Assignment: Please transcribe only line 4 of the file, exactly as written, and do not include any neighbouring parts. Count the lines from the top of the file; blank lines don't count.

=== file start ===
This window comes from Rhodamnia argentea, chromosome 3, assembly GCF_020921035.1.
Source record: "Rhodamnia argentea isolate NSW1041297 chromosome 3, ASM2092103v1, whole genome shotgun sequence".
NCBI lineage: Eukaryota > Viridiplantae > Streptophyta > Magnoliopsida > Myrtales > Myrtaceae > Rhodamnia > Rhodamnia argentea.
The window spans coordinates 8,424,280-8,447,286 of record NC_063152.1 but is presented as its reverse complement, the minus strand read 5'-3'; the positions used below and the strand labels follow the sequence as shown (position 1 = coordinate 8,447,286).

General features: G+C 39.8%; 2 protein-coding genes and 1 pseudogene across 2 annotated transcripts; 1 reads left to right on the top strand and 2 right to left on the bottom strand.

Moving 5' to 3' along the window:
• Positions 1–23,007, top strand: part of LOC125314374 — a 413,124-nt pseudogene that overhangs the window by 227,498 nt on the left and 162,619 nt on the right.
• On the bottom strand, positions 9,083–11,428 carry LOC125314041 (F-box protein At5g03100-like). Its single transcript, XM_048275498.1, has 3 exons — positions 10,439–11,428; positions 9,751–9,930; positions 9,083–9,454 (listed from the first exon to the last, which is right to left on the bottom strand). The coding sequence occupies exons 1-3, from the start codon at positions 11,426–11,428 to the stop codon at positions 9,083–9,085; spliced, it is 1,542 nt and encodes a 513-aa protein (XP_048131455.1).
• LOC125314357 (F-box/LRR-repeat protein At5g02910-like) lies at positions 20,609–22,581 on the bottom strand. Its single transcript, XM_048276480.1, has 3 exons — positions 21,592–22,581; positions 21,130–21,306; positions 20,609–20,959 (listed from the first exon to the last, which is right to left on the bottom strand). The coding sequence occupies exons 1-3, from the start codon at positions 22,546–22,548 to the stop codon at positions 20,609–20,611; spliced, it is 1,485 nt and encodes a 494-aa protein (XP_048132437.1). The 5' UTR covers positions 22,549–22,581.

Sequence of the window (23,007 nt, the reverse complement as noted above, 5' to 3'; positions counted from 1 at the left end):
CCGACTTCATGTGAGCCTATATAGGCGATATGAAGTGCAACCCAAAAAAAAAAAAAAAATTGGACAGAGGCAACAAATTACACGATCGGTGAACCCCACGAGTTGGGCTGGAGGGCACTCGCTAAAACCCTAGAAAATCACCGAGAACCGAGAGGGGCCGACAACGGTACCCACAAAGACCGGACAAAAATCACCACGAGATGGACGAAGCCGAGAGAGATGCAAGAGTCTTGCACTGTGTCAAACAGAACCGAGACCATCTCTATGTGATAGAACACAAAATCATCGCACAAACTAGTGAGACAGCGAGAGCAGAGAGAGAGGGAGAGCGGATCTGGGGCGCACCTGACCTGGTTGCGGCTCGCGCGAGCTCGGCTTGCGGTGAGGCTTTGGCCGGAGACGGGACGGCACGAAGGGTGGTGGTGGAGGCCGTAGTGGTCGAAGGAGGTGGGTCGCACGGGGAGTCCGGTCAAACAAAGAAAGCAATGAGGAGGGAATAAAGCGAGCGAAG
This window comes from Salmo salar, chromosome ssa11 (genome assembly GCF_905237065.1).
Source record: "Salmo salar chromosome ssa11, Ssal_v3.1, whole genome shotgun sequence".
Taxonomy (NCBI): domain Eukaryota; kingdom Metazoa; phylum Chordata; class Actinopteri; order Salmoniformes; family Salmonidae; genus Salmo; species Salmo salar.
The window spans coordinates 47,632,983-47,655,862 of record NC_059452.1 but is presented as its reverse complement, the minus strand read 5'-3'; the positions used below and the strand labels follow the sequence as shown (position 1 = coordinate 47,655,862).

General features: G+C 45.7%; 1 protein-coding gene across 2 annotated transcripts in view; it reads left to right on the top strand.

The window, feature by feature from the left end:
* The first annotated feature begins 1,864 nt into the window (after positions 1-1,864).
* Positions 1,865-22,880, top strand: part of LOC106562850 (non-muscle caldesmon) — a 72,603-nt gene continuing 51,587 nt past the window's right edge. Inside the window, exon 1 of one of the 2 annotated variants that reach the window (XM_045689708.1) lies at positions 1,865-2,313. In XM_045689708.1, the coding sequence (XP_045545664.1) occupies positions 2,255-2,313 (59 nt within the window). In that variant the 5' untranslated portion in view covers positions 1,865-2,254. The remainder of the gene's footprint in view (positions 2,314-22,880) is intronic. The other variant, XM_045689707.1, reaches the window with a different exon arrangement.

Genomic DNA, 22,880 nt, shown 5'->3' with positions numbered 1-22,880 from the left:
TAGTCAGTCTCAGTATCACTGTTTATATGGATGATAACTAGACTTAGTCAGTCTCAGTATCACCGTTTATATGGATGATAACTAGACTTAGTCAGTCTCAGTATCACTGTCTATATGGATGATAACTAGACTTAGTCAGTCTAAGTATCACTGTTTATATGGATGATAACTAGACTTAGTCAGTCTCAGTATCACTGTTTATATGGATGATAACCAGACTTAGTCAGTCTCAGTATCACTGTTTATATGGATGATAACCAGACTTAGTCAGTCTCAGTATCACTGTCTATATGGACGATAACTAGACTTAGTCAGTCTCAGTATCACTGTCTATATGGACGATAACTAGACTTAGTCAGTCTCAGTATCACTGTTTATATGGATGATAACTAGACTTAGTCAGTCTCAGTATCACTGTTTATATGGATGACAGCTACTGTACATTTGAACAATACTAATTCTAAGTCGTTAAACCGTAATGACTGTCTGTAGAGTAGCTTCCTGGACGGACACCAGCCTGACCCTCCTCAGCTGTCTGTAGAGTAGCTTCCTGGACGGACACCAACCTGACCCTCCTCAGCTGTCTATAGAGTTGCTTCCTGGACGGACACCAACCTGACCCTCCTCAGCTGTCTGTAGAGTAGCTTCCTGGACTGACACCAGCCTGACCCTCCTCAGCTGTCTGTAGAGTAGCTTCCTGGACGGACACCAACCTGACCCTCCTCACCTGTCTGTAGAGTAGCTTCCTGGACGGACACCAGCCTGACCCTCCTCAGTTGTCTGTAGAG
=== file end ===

The window spans coordinates 8,424,280-8,447,286 of record NC_063152.1 but is presented as its reverse complement, the minus strand read 5'-3'; the positions used below and the strand labels follow the sequence as shown (position 1 = coordinate 8,447,286).